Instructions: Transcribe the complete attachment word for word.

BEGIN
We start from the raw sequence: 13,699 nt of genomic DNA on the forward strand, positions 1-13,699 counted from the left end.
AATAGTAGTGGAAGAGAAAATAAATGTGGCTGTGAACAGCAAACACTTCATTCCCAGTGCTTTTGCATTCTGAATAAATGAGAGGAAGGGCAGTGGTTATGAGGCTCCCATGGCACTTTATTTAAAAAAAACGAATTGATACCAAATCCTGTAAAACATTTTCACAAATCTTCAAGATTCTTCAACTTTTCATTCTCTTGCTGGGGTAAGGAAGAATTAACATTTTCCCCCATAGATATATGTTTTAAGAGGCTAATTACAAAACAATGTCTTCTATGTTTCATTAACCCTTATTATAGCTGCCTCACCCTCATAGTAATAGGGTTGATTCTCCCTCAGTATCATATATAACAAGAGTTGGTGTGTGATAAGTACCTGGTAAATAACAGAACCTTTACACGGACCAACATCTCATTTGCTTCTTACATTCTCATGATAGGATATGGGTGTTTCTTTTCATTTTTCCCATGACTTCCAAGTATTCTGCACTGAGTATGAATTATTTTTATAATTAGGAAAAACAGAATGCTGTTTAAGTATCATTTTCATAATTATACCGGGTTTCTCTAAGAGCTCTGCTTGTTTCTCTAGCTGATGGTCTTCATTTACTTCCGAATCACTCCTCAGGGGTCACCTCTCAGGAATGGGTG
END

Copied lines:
We start from the raw sequence: 13,699 nt of genomic DNA on the forward strand, positions 1-13,699 counted from the left end.
AATAGTAGTGGAAGAGAAAATAAATGTGGCTGTGAACAGCAAACACTTCATTCCCAGTGCTTTTGCATTCTGAATAAATGAGAGGAAGGGCAGTGGTTATGAGGCTCCCATGGCACTTTATTTAAAAAAAACGAATTGATACCAAATCCTGTAAAACATTTTCACAAATCTTCAAGATTCTTCAACTTTTCATTCTCTTGCTGGGGTAAGGAAGAATTAACATTTTCCCCCATAGATATATGTTTTAAGAGGCTAATTACAAAACAATGTCTTCTATGTTTCATTAACCCTTATTATAGCTGCCTCACCCTCATAGTAATAGGGTTGATTCTCCCTCAGTATCATATATAACAAGAGTTGGTGTGTGATAAGTACCTGGTAAATAACAGAACCTTTACACGGACCAACATCTCATTTGCTTCTTACATTCTCATGATAGGATATGGGTGTTTCTTTTCATTTTTCCCATGACTTCCAAGTATTCTGCACTGAGTATGAATTATTTTTATAATTAGGAAAAACAGAATGCTGTTTAAGTATCATTTTCATAATTATACCGGGTTTCTCTAAGAGCTCTGCTTGTTTCTCTAGCTGATGGTCTTCATTTACTTCCGAATCACTCCTCAGGGGTCACCTCTCAGGAATGGGTG